What if an 'opposition' is filed?
If an opposition is filed, there will be an initial cooling off period in which the parties can seek settlement by negotiation, and this period is extendable. If settlement is not reached, the opposition proceedings will continue, comprising the compilation and submission of evidence and written submissions by both parties, and in the UK, possibly culminating in a hearing. Opposition proceedings can become relatively expensive, running into several thousands of pounds in the UK, but oppositions are often settled at a relatively early stage.
TRADE MARK WATCHING SERVICES
or email us
to ask about trade mark watching services
After registration, it is up to you to monitor your market place and take action to stop infringers. However this need not involve a very expensive court procedure – very often infringers will cease their activity when notified of the existence of your IP rights (IPR).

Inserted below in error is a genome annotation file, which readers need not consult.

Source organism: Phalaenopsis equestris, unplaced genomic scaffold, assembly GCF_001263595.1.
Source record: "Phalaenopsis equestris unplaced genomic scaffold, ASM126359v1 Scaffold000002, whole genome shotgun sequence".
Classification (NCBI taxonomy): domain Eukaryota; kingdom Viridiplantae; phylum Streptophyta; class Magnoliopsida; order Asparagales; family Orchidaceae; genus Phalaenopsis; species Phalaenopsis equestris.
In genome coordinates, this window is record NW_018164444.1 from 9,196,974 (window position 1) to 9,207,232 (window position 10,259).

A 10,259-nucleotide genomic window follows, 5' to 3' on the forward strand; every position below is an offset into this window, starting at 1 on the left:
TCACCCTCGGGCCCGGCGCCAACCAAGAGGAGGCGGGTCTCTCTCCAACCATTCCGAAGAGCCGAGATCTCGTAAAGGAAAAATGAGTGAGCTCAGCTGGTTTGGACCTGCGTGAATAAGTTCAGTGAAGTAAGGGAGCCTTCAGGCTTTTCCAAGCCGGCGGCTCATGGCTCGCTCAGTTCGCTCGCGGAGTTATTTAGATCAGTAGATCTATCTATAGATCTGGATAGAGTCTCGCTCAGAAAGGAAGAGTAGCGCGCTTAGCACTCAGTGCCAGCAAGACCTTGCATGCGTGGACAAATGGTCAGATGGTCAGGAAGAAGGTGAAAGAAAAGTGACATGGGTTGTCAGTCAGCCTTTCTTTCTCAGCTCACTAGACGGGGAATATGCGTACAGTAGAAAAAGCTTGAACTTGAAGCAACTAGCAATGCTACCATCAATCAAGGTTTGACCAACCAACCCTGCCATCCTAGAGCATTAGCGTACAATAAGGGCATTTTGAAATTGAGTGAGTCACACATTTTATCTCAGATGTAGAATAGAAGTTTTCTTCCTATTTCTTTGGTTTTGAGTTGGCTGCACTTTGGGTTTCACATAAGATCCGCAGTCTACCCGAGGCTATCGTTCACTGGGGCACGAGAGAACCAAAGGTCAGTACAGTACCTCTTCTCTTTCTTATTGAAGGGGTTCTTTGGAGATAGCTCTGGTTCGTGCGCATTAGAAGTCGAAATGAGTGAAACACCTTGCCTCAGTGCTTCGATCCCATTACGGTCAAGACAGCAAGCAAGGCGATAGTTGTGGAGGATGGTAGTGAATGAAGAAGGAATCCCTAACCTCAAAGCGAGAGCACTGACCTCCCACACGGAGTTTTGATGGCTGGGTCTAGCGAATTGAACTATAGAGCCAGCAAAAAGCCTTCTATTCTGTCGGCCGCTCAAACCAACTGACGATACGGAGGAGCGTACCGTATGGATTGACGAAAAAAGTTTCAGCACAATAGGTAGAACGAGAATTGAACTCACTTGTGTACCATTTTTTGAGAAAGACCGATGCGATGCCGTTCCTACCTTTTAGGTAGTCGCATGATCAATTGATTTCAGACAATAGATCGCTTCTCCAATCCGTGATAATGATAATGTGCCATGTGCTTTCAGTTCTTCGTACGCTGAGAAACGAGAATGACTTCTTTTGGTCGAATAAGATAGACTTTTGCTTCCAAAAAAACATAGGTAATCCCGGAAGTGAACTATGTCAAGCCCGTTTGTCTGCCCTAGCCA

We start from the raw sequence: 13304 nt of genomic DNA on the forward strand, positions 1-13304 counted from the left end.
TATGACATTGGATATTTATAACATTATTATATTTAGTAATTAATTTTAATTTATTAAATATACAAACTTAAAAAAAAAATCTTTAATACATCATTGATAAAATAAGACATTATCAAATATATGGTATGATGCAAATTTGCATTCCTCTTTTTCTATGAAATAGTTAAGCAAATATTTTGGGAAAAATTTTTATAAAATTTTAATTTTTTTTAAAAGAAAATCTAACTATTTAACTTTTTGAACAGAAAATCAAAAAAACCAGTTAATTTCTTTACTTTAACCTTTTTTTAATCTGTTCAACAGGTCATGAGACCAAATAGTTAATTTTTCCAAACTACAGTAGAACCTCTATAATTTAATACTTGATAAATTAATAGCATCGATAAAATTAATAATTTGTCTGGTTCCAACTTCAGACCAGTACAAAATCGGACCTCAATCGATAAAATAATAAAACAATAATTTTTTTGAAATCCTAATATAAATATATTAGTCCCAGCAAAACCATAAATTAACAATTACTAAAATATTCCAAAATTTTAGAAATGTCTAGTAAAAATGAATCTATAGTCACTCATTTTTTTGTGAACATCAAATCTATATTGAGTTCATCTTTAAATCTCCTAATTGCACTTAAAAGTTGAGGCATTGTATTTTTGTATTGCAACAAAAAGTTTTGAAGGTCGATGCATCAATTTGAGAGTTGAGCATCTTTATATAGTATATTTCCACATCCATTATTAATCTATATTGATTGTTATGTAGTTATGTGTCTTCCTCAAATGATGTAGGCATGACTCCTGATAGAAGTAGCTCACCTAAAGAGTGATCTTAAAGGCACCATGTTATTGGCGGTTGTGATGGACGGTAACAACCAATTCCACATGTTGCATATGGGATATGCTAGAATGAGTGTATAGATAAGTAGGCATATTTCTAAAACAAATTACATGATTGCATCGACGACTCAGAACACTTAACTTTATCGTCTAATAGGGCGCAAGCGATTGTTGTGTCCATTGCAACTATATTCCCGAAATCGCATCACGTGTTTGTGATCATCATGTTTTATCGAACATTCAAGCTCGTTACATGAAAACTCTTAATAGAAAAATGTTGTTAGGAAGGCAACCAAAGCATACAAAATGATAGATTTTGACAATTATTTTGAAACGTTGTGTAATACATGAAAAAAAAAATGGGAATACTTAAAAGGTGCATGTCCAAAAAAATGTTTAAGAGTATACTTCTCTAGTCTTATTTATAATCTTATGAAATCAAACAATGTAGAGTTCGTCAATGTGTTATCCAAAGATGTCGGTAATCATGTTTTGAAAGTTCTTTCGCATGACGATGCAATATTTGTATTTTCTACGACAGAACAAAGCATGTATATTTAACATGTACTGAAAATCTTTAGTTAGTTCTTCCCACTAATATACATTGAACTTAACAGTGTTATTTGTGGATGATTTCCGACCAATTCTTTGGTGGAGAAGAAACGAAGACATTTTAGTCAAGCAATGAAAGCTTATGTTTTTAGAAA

It is also up to you to monitor and take action against new trade mark applications which may filed for similar marks, although both the UK Intellectual Property Office (IPO) and the European Community Trade Marks Office (OHIM) will notify proprietors of applications filed for similar marks which are deemed to potentially conflict.
Trade mark watching services
We can provide watching services which monitor the publication of trade mark applications in specified jurisdictions, to ensure that appropriate timely action is taken.
Tim Blower, Trademark Attorney offers advice about trade marks at the ITMA stand in Birmingham